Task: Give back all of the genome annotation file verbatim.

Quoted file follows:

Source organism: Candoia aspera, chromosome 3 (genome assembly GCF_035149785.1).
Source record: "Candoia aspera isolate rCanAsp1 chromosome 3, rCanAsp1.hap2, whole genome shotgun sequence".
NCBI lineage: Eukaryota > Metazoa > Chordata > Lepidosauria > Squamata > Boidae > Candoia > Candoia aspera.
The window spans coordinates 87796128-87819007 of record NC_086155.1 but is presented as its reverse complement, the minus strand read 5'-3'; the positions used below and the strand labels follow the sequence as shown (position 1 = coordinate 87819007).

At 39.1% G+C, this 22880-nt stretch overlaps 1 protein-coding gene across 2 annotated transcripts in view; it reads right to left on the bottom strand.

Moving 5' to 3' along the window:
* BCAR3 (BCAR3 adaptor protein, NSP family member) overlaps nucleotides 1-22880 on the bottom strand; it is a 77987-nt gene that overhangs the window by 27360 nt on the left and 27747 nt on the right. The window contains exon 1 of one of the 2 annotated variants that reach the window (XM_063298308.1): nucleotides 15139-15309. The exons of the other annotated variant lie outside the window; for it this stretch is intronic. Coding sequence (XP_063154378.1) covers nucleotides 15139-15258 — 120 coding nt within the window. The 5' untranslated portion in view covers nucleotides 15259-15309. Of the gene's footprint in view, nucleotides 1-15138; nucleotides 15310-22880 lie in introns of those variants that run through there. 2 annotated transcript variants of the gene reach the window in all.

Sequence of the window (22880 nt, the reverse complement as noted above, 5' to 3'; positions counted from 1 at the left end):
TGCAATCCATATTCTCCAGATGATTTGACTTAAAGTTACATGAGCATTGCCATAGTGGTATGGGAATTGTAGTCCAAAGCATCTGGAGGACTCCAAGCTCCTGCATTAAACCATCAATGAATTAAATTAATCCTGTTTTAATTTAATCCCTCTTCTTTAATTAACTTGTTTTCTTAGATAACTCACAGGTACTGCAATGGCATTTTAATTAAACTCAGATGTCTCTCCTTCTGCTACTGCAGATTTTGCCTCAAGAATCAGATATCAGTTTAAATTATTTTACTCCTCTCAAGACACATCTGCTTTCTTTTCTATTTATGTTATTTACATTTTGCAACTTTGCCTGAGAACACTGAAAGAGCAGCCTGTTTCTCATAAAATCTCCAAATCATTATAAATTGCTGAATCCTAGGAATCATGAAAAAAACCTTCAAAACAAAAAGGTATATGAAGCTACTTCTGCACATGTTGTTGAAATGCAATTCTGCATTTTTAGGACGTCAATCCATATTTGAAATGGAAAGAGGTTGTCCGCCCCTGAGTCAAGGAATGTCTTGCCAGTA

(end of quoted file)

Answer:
Source organism: Candoia aspera, chromosome 3 (genome assembly GCF_035149785.1).
Source record: "Candoia aspera isolate rCanAsp1 chromosome 3, rCanAsp1.hap2, whole genome shotgun sequence".
NCBI lineage: Eukaryota > Metazoa > Chordata > Lepidosauria > Squamata > Boidae > Candoia > Candoia aspera.
The window spans coordinates 87796128-87819007 of record NC_086155.1 but is presented as its reverse complement, the minus strand read 5'-3'; the positions used below and the strand labels follow the sequence as shown (position 1 = coordinate 87819007).

At 39.1% G+C, this 22880-nt stretch overlaps 1 protein-coding gene across 2 annotated transcripts in view; it reads right to left on the bottom strand.

Moving 5' to 3' along the window:
* BCAR3 (BCAR3 adaptor protein, NSP family member) overlaps nucleotides 1-22880 on the bottom strand; it is a 77987-nt gene that overhangs the window by 27360 nt on the left and 27747 nt on the right. The window contains exon 1 of one of the 2 annotated variants that reach the window (XM_063298308.1): nucleotides 15139-15309. The exons of the other annotated variant lie outside the window; for it this stretch is intronic. Coding sequence (XP_063154378.1) covers nucleotides 15139-15258 — 120 coding nt within the window. The 5' untranslated portion in view covers nucleotides 15259-15309. Of the gene's footprint in view, nucleotides 1-15138; nucleotides 15310-22880 lie in introns of those variants that run through there. 2 annotated transcript variants of the gene reach the window in all.

Sequence of the window (22880 nt, the reverse complement as noted above, 5' to 3'; positions counted from 1 at the left end):
TGCAATCCATATTCTCCAGATGATTTGACTTAAAGTTACATGAGCATTGCCATAGTGGTATGGGAATTGTAGTCCAAAGCATCTGGAGGACTCCAAGCTCCTGCATTAAACCATCAATGAATTAAATTAATCCTGTTTTAATTTAATCCCTCTTCTTTAATTAACTTGTTTTCTTAGATAACTCACAGGTACTGCAATGGCATTTTAATTAAACTCAGATGTCTCTCCTTCTGCTACTGCAGATTTTGCCTCAAGAATCAGATATCAGTTTAAATTATTTTACTCCTCTCAAGACACATCTGCTTTCTTTTCTATTTATGTTATTTACATTTTGCAACTTTGCCTGAGAACACTGAAAGAGCAGCCTGTTTCTCATAAAATCTCCAAATCATTATAAATTGCTGAATCCTAGGAATCATGAAAAAAACCTTCAAAACAAAAAGGTATATGAAGCTACTTCTGCACATGTTGTTGAAATGCAATTCTGCATTTTTAGGACGTCAATCCATATTTGAAATGGAAAGAGGTTGTCCGCCCCTGAGTCAAGGAATGTCTTGCCAGTA